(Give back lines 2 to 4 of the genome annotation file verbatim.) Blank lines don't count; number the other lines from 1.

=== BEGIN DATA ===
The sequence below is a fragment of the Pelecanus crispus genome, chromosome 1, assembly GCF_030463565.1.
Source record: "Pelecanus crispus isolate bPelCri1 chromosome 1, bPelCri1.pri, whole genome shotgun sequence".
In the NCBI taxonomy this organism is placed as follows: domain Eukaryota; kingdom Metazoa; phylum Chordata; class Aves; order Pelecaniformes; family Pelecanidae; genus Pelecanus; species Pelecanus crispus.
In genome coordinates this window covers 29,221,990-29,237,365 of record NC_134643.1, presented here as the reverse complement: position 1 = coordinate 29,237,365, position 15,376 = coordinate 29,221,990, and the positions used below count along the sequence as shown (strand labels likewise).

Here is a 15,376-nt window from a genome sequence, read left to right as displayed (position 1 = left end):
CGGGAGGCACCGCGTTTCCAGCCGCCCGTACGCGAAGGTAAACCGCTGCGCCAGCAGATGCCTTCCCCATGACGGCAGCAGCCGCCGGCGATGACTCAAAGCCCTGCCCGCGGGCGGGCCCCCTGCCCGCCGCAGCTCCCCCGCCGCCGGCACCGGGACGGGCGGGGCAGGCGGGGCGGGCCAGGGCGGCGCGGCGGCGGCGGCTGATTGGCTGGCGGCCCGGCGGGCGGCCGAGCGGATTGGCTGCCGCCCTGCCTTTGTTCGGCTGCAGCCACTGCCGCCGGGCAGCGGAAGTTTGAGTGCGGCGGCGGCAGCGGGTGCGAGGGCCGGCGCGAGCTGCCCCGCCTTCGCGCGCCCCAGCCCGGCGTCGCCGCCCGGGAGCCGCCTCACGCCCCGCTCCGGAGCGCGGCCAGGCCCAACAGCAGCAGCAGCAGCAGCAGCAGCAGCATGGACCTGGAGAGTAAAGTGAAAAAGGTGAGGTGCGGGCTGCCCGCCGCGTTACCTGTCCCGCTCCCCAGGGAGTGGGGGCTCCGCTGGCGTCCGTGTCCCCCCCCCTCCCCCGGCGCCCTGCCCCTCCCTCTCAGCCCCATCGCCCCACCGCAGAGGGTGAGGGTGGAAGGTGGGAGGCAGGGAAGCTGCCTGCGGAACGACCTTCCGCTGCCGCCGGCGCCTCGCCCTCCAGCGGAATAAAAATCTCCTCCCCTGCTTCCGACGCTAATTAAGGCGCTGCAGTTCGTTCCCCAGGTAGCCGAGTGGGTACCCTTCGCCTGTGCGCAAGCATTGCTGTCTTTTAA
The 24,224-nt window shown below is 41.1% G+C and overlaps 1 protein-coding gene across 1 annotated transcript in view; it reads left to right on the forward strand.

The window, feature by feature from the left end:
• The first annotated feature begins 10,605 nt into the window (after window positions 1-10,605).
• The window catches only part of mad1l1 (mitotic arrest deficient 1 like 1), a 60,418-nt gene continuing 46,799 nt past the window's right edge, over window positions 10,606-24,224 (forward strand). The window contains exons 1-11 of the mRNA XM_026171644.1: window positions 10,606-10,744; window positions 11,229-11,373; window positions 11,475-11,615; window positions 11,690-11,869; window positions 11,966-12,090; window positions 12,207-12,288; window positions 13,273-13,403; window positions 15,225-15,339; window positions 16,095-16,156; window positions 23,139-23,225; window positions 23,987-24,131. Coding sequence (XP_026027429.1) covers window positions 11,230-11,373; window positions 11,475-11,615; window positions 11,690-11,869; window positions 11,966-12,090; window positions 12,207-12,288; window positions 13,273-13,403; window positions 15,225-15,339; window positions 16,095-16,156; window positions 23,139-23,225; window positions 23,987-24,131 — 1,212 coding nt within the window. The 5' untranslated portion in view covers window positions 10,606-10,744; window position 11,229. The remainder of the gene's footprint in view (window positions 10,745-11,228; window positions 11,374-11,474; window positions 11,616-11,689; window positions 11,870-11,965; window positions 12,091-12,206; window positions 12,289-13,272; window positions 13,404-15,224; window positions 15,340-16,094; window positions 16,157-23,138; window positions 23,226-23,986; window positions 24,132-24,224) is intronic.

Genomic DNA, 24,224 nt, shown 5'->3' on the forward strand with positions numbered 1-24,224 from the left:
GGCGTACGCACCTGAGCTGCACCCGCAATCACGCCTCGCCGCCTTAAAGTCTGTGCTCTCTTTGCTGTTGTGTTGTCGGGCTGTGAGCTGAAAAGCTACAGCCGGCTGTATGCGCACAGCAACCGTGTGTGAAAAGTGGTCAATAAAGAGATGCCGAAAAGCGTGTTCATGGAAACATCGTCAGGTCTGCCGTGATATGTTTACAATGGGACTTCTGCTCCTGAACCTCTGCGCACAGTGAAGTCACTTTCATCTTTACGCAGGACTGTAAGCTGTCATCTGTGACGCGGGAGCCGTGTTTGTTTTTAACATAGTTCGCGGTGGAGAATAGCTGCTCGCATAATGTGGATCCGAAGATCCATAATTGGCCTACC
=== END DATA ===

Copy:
Source record: "Pelecanus crispus isolate bPelCri1 chromosome 1, bPelCri1.pri, whole genome shotgun sequence".
In the NCBI taxonomy this organism is placed as follows: domain Eukaryota; kingdom Metazoa; phylum Chordata; class Aves; order Pelecaniformes; family Pelecanidae; genus Pelecanus; species Pelecanus crispus.
In genome coordinates this window covers 29,221,990-29,237,365 of record NC_134643.1, presented here as the reverse complement: position 1 = coordinate 29,237,365, position 15,376 = coordinate 29,221,990, and the positions used below count along the sequence as shown (strand labels likewise).